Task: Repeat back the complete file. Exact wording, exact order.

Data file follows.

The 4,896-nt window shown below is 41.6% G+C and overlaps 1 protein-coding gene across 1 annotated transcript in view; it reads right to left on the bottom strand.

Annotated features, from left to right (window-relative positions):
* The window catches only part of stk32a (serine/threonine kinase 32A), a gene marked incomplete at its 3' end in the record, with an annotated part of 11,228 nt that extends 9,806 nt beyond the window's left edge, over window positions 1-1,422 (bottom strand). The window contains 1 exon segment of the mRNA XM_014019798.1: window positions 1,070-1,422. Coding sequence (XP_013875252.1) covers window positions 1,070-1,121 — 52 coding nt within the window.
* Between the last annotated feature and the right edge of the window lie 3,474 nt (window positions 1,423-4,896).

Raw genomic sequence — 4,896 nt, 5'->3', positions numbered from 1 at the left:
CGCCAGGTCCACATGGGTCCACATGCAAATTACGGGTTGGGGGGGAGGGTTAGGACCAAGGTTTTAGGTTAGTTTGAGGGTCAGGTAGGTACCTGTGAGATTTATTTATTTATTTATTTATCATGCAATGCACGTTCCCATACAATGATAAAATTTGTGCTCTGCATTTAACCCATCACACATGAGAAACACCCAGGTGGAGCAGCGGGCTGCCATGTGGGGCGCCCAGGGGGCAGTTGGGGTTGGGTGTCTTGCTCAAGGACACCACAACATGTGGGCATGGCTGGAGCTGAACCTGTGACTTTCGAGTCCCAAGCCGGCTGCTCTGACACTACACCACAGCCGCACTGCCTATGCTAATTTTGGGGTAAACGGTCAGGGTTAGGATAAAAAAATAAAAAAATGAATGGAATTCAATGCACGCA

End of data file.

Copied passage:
The 4,896-nt window shown below is 41.6% G+C and overlaps 1 protein-coding gene across 1 annotated transcript in view; it reads right to left on the bottom strand.

Annotated features, from left to right (window-relative positions):
* The window catches only part of stk32a (serine/threonine kinase 32A), a gene marked incomplete at its 3' end in the record, with an annotated part of 11,228 nt that extends 9,806 nt beyond the window's left edge, over window positions 1-1,422 (bottom strand). The window contains 1 exon segment of the mRNA XM_014019798.1: window positions 1,070-1,422. Coding sequence (XP_013875252.1) covers window positions 1,070-1,121 — 52 coding nt within the window.
* Between the last annotated feature and the right edge of the window lie 3,474 nt (window positions 1,423-4,896).

Raw genomic sequence — 4,896 nt, 5'->3', positions numbered from 1 at the left:
CGCCAGGTCCACATGGGTCCACATGCAAATTACGGGTTGGGGGGGAGGGTTAGGACCAAGGTTTTAGGTTAGTTTGAGGGTCAGGTAGGTACCTGTGAGATTTATTTATTTATTTATTTATCATGCAATGCACGTTCCCATACAATGATAAAATTTGTGCTCTGCATTTAACCCATCACACATGAGAAACACCCAGGTGGAGCAGCGGGCTGCCATGTGGGGCGCCCAGGGGGCAGTTGGGGTTGGGTGTCTTGCTCAAGGACACCACAACATGTGGGCATGGCTGGAGCTGAACCTGTGACTTTCGAGTCCCAAGCCGGCTGCTCTGACACTACACCACAGCCGCACTGCCTATGCTAATTTTGGGGTAAACGGTCAGGGTTAGGATAAAAAAATAAAAAAATGAATGGAATTCAATGCACGCA